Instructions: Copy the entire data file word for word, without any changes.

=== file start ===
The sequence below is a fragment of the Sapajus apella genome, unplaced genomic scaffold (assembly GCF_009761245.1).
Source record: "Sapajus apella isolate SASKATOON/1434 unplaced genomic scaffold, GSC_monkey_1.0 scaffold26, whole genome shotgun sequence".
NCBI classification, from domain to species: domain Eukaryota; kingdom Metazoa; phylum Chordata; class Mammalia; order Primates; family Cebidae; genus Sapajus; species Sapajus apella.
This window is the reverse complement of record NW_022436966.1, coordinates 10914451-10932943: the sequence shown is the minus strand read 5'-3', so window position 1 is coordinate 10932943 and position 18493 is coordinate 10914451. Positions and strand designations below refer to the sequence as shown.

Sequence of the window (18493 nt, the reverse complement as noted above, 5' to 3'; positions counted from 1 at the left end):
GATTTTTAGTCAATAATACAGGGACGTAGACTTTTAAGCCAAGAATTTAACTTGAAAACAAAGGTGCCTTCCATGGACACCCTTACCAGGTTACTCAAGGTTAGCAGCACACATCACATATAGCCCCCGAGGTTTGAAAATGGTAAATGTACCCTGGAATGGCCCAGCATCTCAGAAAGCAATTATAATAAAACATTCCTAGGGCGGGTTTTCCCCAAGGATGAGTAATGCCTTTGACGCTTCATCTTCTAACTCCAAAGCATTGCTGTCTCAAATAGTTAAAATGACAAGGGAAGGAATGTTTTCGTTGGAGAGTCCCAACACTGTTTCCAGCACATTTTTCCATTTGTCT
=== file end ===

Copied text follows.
The sequence below is a fragment of the Sapajus apella genome, unplaced genomic scaffold (assembly GCF_009761245.1).
Source record: "Sapajus apella isolate SASKATOON/1434 unplaced genomic scaffold, GSC_monkey_1.0 scaffold26, whole genome shotgun sequence".
NCBI classification, from domain to species: domain Eukaryota; kingdom Metazoa; phylum Chordata; class Mammalia; order Primates; family Cebidae; genus Sapajus; species Sapajus apella.
This window is the reverse complement of record NW_022436966.1, coordinates 10914451-10932943: the sequence shown is the minus strand read 5'-3', so window position 1 is coordinate 10932943 and position 18493 is coordinate 10914451. Positions and strand designations below refer to the sequence as shown.

Sequence of the window (18493 nt, the reverse complement as noted above, 5' to 3'; positions counted from 1 at the left end):
GATTTTTAGTCAATAATACAGGGACGTAGACTTTTAAGCCAAGAATTTAACTTGAAAACAAAGGTGCCTTCCATGGACACCCTTACCAGGTTACTCAAGGTTAGCAGCACACATCACATATAGCCCCCGAGGTTTGAAAATGGTAAATGTACCCTGGAATGGCCCAGCATCTCAGAAAGCAATTATAATAAAACATTCCTAGGGCGGGTTTTCCCCAAGGATGAGTAATGCCTTTGACGCTTCATCTTCTAACTCCAAAGCATTGCTGTCTCAAATAGTTAAAATGACAAGGGAAGGAATGTTTTCGTTGGAGAGTCCCAACACTGTTTCCAGCACATTTTTCCATTTGTCT